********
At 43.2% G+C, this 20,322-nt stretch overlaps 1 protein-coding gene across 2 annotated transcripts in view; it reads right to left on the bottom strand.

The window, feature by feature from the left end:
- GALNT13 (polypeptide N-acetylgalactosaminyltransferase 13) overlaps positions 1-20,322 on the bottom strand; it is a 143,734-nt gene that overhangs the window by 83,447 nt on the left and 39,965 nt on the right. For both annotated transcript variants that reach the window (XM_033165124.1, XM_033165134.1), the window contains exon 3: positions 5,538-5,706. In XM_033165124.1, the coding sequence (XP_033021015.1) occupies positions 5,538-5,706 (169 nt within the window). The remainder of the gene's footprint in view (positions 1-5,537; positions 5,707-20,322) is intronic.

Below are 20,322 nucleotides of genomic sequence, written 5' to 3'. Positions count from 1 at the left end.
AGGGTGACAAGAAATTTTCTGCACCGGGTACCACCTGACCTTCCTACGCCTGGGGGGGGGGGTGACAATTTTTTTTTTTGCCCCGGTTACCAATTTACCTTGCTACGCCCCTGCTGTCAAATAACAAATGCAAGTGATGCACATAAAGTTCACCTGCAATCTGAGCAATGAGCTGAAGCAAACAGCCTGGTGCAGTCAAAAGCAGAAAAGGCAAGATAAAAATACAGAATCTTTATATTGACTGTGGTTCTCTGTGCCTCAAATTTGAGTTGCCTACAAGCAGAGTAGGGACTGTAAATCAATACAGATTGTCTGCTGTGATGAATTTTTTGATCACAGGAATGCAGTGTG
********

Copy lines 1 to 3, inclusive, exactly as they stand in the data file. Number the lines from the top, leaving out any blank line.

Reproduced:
At 43.2% G+C, this 20,322-nt stretch overlaps 1 protein-coding gene across 2 annotated transcripts in view; it reads right to left on the bottom strand.

The window, feature by feature from the left end:
- GALNT13 (polypeptide N-acetylgalactosaminyltransferase 13) overlaps positions 1-20,322 on the bottom strand; it is a 143,734-nt gene that overhangs the window by 83,447 nt on the left and 39,965 nt on the right. For both annotated transcript variants that reach the window (XM_033165124.1, XM_033165134.1), the window contains exon 3: positions 5,538-5,706. In XM_033165124.1, the coding sequence (XP_033021015.1) occupies positions 5,538-5,706 (169 nt within the window). The remainder of the gene's footprint in view (positions 1-5,537; positions 5,707-20,322) is intronic.